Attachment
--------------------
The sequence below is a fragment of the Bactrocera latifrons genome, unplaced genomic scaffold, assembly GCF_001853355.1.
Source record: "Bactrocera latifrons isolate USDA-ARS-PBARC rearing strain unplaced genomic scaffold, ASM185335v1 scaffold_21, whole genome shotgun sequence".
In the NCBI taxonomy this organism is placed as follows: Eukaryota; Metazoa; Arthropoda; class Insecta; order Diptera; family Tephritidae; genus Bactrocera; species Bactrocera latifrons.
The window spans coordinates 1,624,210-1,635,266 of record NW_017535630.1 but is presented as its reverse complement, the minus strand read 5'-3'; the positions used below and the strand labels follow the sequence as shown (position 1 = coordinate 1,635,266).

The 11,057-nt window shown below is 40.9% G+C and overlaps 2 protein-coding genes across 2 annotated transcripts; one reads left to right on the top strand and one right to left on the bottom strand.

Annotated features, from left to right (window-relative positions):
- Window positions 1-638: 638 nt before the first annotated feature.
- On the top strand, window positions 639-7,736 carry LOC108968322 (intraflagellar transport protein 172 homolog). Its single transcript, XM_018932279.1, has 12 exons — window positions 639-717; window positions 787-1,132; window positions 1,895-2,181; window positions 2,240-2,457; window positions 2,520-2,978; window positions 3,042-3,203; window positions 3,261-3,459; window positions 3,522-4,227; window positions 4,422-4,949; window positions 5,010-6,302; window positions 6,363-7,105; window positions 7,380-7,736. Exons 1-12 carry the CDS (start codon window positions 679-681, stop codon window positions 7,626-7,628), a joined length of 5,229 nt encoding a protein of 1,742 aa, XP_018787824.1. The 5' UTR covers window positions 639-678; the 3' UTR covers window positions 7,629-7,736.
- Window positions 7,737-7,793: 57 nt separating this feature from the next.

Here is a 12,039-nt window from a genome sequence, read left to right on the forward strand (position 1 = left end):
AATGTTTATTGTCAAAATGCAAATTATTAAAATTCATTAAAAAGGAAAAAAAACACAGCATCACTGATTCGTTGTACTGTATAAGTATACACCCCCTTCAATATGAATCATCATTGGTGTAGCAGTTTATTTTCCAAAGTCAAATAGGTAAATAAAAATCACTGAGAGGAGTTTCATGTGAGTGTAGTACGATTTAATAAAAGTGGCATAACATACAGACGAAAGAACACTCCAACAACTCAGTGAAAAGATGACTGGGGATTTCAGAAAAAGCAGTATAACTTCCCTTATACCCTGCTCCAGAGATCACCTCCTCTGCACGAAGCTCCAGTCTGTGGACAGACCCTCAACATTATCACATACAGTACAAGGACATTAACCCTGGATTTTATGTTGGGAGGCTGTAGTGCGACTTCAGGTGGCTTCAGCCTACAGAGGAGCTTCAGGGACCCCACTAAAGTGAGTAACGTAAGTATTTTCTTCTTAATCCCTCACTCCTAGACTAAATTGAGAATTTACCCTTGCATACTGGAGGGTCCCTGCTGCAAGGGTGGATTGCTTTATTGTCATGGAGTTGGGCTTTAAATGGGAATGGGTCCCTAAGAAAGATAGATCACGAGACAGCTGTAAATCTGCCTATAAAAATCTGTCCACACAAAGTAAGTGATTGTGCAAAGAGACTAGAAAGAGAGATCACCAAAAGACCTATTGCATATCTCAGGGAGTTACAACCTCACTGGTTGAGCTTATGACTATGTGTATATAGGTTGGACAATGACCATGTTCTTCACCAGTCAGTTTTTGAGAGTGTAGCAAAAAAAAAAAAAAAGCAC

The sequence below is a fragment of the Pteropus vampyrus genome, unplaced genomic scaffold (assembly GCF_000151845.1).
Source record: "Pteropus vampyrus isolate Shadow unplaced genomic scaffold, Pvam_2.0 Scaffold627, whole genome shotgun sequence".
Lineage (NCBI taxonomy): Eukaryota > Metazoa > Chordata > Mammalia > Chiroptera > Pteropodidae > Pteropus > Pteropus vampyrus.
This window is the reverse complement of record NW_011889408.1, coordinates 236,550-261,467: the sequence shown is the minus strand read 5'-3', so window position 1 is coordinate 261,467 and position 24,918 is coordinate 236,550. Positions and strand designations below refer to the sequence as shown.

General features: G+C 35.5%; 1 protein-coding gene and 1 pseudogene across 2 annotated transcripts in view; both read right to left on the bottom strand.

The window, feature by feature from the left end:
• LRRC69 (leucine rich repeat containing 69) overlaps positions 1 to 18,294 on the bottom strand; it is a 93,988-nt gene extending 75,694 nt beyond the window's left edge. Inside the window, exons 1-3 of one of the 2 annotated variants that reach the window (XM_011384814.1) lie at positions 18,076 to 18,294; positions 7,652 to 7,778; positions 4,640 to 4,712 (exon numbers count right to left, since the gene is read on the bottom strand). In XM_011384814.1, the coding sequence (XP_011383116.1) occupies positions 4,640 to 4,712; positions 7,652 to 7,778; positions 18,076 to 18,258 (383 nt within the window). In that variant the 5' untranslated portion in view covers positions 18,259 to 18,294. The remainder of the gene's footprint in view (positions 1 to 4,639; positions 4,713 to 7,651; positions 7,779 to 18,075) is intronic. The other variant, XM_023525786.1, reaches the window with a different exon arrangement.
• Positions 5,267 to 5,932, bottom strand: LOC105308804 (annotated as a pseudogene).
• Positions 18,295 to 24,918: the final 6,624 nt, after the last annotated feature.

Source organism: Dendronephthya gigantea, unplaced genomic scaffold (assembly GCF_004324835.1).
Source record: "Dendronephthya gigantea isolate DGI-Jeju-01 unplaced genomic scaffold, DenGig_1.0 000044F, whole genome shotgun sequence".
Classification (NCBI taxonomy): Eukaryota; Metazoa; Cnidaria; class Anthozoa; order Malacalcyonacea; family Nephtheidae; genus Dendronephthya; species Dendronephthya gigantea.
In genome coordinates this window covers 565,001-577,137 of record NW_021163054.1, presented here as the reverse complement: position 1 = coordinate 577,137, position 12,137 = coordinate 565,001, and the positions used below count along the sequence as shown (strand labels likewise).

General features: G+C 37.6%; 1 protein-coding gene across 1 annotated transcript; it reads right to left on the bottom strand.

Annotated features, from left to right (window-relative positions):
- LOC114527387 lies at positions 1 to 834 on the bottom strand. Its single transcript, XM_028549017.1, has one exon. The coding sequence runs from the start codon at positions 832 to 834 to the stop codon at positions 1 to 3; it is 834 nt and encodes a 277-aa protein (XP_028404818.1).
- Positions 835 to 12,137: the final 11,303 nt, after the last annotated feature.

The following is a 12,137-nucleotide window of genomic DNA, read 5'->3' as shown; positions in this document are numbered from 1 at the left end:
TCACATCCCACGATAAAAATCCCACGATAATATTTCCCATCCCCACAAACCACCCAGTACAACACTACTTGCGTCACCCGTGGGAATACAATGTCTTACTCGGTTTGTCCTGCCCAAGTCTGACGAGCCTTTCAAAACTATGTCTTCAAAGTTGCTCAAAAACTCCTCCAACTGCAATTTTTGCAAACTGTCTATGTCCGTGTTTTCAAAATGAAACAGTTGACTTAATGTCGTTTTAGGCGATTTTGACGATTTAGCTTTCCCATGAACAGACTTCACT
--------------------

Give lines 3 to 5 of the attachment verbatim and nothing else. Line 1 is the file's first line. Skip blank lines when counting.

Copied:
In the NCBI taxonomy this organism is placed as follows: Eukaryota; Metazoa; Arthropoda; class Insecta; order Diptera; family Tephritidae; genus Bactrocera; species Bactrocera latifrons.
The window spans coordinates 1,624,210-1,635,266 of record NW_017535630.1 but is presented as its reverse complement, the minus strand read 5'-3'; the positions used below and the strand labels follow the sequence as shown (position 1 = coordinate 1,635,266).

The 11,057-nt window shown below is 40.9% G+C and overlaps 2 protein-coding genes across 2 annotated transcripts; one reads left to right on the top strand and one right to left on the bottom strand.